Chef seemed like a big hack when I first started with it. Chef "cookbooks" have "recipes" and there's something called "kitchens" and "data bags" and servers are called "nodes." Recipes seem like the important things - they define what setup will happen on your servers.
Recipes are ruby scripts written at the
Kernel level, not reasonably contained in classes or modules like one would expect. You can include other recipes that define "lightweight resource providers" - neatly acronymed to the unpronouncable LWRP. These define helper methods also at the top level, and make them available to your recipe. What's to keep one recipe's methods from clobbering another's? Nothing, as far as I can tell.
Recipes run with "attributes," which can be specified in a number of different ways:
- on the node itself: scoped for a specific box
- inside a "role:" for every server of an arbitrary type
- inside an "environment:" for overriding attributes on dev/stg/prd
- from the recipe's defaults
Last time I used Chef, attributes had to be defined in a JSON file - an unusual choice for Ruby, which usually goes with YAML. Now apparently there's a Ruby DSL, which uses Hashies, which also appear to run at the
Kernel level. I couldn't get it to work in my setup. Chef munges these different levels together with something like inheritence - defaults get overridden in a seemingly sensible order. Unless you told them to override each other somewhere. Then whatever happens, happens.
"Data bags" are an arbitrary set of JSON objects. Or is the Ruby DSL supposed to work there, too? I dunno. Anyway, they store arbitrary data you can access from anywhere in any recipe, and who doesn't love global state? They seem necessary for things like usernames and keys, so I can forgive some globalization.
This seems like a good enough structure / convention, until you start relying on external recipes. Chef has apparently adopted Berkshelf, a kind of Bundler for chef. You can browse available cookbooks at "the supermarket:" are you tired of the metaphors yet?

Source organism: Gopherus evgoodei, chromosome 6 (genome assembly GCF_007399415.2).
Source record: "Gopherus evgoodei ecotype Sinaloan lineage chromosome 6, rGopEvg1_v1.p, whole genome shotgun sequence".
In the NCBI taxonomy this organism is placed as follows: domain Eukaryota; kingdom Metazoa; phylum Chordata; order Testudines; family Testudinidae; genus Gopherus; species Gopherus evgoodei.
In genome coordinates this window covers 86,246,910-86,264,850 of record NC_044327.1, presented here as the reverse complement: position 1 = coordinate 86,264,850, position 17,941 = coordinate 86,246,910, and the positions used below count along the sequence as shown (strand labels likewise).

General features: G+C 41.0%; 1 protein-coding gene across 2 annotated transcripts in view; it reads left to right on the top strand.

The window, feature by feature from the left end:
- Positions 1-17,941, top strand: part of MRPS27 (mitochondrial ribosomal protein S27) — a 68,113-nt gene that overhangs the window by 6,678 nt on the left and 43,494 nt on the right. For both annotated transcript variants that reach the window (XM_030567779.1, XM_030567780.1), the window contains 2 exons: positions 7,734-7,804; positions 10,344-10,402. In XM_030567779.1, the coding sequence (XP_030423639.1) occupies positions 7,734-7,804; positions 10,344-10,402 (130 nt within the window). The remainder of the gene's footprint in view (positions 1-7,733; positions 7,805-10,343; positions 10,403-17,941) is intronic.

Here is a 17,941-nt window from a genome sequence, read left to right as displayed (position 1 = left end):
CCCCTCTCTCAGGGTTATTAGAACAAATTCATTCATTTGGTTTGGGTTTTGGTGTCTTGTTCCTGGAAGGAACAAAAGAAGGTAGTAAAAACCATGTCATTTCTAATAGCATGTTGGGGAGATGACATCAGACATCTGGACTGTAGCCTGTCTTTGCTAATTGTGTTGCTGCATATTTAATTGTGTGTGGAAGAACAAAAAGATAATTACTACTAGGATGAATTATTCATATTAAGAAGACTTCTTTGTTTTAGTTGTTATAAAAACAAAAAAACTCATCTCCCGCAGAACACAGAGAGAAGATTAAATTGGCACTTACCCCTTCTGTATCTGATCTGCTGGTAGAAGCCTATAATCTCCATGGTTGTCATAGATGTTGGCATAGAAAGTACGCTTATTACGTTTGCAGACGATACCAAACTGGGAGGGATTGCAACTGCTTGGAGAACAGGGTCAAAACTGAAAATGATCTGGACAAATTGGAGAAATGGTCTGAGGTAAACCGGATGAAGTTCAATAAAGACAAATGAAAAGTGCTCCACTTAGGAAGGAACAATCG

The problem here is that recipe names are not unique or consistent! I was using an rbenv recipe. But then I cloned my Chef repo on a new machine, ran
berks install, and ended up with a totally different cookbook! I mean, what the hell guys? You can't just pull the rug out like that. It's rude.
Sure, I could vendor said recipes and store them with my repo. Like an animal. But we don't do that with Bundler, because it seems like the absolute bloody least a package manager can do. Even Bower can handle that much, and basically all it does is clone repos from Github.
These cookbooks often operate in totally different ways. Many cookbooks include a recipe you can run with all the setup included; i's dotted and t's crossed. They install something like Postgres 9.3 from a package manager or source with a configuration specified in the munged-together attributes for your box. Others rely on stuff in data bags, and you have to specify a node name in the data bag attributes or something awful. Some cookbooks barely have any recipes and you have to write your own recipe using their LWRPs, even if attributes would be totally sensible.
Coming back to Chef a few months after doing my last server setup, it seems like they are trying to make progress: using a consistent Ruby DSL rather than JSON, making a package manager official, etc. But in the process it's become even more of a nightmarish hack. The best practices keep shifting, and the cookbook maintainers aren't keeping up. You can't use any tutorials or guides more than a few months old - they'll recommend outdated practices that will leave you more confused about the "right" way to do things. Examples include installing Berkshelf as a gem when it now requires the ChefDK, using Librarian-Chef despite adoption of Berkshelf, storing everything in data bags instead of attributes, etc, etc, etc.
Honestly, I'm just not feeling Chef any more. Alternatives like Ansible, Puppet, and even Fucking Shell Scripts are not exactly inspiring. Docker is not for system configuration, even though it kinda looks like it is. It's for isolating an app environment, and configuring a sub-system for that. Maybe otto is the way to go? But damn, their config syntax is weirder than anything else I've seen so far.
I'm feeling pretty lost, overall.